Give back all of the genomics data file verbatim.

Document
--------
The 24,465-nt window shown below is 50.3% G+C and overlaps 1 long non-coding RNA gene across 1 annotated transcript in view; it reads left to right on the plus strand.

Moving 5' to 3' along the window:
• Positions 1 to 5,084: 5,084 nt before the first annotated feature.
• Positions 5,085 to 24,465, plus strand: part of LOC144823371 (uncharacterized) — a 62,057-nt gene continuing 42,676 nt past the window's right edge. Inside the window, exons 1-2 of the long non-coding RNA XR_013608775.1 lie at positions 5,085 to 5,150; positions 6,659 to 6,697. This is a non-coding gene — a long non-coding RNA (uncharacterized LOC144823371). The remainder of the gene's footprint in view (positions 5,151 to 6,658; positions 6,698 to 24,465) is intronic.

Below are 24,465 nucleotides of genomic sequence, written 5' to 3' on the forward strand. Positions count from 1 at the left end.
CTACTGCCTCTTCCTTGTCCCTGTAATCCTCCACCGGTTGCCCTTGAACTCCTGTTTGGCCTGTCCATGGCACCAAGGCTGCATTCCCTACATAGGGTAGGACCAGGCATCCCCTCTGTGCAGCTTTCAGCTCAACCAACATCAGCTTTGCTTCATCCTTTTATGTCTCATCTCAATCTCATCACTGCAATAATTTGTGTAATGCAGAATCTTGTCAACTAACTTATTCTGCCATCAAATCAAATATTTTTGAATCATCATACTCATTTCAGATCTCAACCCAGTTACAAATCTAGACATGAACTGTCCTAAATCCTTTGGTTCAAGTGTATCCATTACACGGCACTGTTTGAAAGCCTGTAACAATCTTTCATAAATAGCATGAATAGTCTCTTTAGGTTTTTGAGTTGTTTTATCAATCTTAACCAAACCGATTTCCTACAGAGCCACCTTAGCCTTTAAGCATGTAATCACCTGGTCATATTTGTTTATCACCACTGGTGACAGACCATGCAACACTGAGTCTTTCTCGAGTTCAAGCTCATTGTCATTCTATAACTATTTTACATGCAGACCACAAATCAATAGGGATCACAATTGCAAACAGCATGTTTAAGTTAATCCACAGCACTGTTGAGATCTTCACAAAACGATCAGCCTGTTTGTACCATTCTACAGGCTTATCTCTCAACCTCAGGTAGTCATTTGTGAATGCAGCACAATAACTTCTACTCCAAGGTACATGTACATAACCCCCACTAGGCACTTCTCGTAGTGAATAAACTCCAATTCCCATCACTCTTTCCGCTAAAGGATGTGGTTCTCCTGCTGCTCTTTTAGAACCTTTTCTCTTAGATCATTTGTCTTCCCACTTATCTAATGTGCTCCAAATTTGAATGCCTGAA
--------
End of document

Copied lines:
The 24,465-nt window shown below is 50.3% G+C and overlaps 1 long non-coding RNA gene across 1 annotated transcript in view; it reads left to right on the plus strand.

Moving 5' to 3' along the window:
• Positions 1 to 5,084: 5,084 nt before the first annotated feature.
• Positions 5,085 to 24,465, plus strand: part of LOC144823371 (uncharacterized) — a 62,057-nt gene continuing 42,676 nt past the window's right edge. Inside the window, exons 1-2 of the long non-coding RNA XR_013608775.1 lie at positions 5,085 to 5,150; positions 6,659 to 6,697. This is a non-coding gene — a long non-coding RNA (uncharacterized LOC144823371). The remainder of the gene's footprint in view (positions 5,151 to 6,658; positions 6,698 to 24,465) is intronic.

Below are 24,465 nucleotides of genomic sequence, written 5' to 3' on the forward strand. Positions count from 1 at the left end.
CTACTGCCTCTTCCTTGTCCCTGTAATCCTCCACCGGTTGCCCTTGAACTCCTGTTTGGCCTGTCCATGGCACCAAGGCTGCATTCCCTACATAGGGTAGGACCAGGCATCCCCTCTGTGCAGCTTTCAGCTCAACCAACATCAGCTTTGCTTCATCCTTTTATGTCTCATCTCAATCTCATCACTGCAATAATTTGTGTAATGCAGAATCTTGTCAACTAACTTATTCTGCCATCAAATCAAATATTTTTGAATCATCATACTCATTTCAGATCTCAACCCAGTTACAAATCTAGACATGAACTGTCCTAAATCCTTTGGTTCAAGTGTATCCATTACACGGCACTGTTTGAAAGCCTGTAACAATCTTTCATAAATAGCATGAATAGTCTCTTTAGGTTTTTGAGTTGTTTTATCAATCTTAACCAAACCGATTTCCTACAGAGCCACCTTAGCCTTTAAGCATGTAATCACCTGGTCATATTTGTTTATCACCACTGGTGACAGACCATGCAACACTGAGTCTTTCTCGAGTTCAAGCTCATTGTCATTCTATAACTATTTTACATGCAGACCACAAATCAATAGGGATCACAATTGCAAACAGCATGTTTAAGTTAATCCACAGCACTGTTGAGATCTTCACAAAACGATCAGCCTGTTTGTACCATTCTACAGGCTTATCTCTCAACCTCAGGTAGTCATTTGTGAATGCAGCACAATAACTTCTACTCCAAGGTACATGTACATAACCCCCACTAGGCACTTCTCGTAGTGAATAAACTCCAATTCCCATCACTCTTTCCGCTAAAGGATGTGGTTCTCCTGCTGCTCTTTTAGAACCTTTTCTCTTAGATCATTTGTCTTCCCACTTATCTAATGTGCTCCAAATTTGAATGCCTGAA